Many Oxford graduates are among the elite group of so-called “super-tutors”, high flying academics who charge up to £1,000 for an hour’s tuition. This rate is considerably higher than the £30 an hour charged by the average private tutor in Britain. 

Twenty-seven year old Oxford History graduate apparently Topes Calland charges £400 an hour and successfully taught the son of a British rock star who had seen off nine of his previous tutors. In October, Calland was offered £10,000 for ten hours’ worth of tuition time with an Asian royal family member wanting to get in to Oxford. He said, “they made me an offer I couldn’t refuse.”

The agency representing Calland, Bright Young Things, was started by Oxford graduate Malachy Guiness, who tutored full-time before interest in his services became so high that he had to employ other equally gifted individuals to assist him.

Some believe that the hype surrounding these high profile tutors getting their clients’ children into Oxbridge will convince other parents that tutoring is a requirement. 

Helena Mills an ambassador for access at Univ told Cherwell that  to “offer a service that fundamentally suggests [prospective candidates] are not good enough without tutoring exploits students and their families, who don’t want to be disappointed but aren’t sure if they’re ‘quite right’ for Oxbridge.”

She added, “Neither Oxford or Cambridge endorse third party tuition companies – but I think they need to be a lot more vocal in denouncing them.”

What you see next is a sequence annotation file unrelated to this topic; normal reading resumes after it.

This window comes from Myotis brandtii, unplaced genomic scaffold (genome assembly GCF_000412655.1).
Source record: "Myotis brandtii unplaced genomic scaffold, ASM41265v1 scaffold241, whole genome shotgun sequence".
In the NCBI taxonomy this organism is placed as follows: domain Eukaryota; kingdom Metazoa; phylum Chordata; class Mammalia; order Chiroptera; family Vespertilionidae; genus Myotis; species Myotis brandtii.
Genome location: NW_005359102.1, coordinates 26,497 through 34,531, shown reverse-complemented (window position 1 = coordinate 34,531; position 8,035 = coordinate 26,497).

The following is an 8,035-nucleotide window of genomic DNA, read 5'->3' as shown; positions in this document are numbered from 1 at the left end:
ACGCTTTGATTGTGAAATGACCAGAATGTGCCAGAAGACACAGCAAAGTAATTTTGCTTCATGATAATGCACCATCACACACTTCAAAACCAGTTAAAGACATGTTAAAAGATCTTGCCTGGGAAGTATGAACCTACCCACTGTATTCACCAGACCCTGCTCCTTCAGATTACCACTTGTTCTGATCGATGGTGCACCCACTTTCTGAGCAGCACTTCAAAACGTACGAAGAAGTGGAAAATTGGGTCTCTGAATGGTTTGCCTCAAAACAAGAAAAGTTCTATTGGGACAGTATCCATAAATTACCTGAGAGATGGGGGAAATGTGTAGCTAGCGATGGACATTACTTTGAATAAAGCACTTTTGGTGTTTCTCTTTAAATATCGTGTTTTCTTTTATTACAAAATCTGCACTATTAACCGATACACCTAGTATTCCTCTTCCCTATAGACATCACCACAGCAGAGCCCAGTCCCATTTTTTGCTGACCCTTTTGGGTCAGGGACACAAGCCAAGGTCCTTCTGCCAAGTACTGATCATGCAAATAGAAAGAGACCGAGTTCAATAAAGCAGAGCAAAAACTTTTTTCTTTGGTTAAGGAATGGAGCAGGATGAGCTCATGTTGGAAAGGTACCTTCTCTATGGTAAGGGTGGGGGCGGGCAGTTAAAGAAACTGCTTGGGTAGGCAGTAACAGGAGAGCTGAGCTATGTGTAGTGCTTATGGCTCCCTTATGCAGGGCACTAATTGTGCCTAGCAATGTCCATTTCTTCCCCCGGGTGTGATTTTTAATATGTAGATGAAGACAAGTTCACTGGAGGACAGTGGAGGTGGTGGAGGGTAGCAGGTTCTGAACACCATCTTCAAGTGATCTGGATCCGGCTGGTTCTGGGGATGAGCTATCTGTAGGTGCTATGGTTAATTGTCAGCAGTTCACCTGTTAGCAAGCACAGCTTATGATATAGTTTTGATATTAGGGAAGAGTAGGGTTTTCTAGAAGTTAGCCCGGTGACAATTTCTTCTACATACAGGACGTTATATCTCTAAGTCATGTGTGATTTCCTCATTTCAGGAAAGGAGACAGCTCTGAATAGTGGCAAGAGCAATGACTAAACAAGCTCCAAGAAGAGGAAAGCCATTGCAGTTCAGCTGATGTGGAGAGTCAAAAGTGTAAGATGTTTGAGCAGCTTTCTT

Second year lawyer Praful Nargund claimed tuition won’t do any favours to those who do get a place, saying, “If people pay thousands of pounds for some tricks to use at interview, they are likely struggle when they have to work under the intense conditions at Oxbridge”. 

One Oxford student with experience tutoring GCSE pupils doesn’t believe that tutoring will be of any use at all in the admissions process. “It helps people get their grades up, but most parents who hire tutors are just looking for exam-focused stuff. This won’t actually help them get into Oxbridge. It’s a bigger problem for other universities where they must rely on grades and personal statements.”

Ed Cooke an Oxford graduate and tutor, has a memory capacity great enough to memorise 1000 digits in an hour. He told The Sunday Times that he can help a child to learn all their times tables in two hours using a special memory technique.

He explained that not only high-profile celebrities and the rich are willing to pay for these services. “The super-wealthy approach me, but so do middle-class parents.” Cooke knows that these less wealthy parents must make sacrifices to afford his services, but he said that they are prepared to do so “because they care about their children’s education.”

Third year Chemistry student Henry Johnson  said, “The high price these Oxford graduates are charging means that only the wealthiest can benefit. The gulf separating state schooled and privately educated applicants is vast as it is. All these Oxbridge graduates are doing is increasing the chances of those whose chances are already very high.”

Mills said that having an Oxford degree “doesn’t make you an admissions expert … they can only tell you their take on, and experiences within, the system. If people wish to spend huge amounts of money on tutoring, they can – but it perpetuates the myth that you need money to get to Oxbridge.” She stressed that tutoring creates the assumption that “admissions tutors are looking for polished and perfected individuals, when in fact they are looking for a more raw talent, potential and enthusiasm that they can help to shape and refine over three years.”

OUSU’s Access VP, Hannah Cusworth, added, “No-one should think they have to have private tuition to get a place.”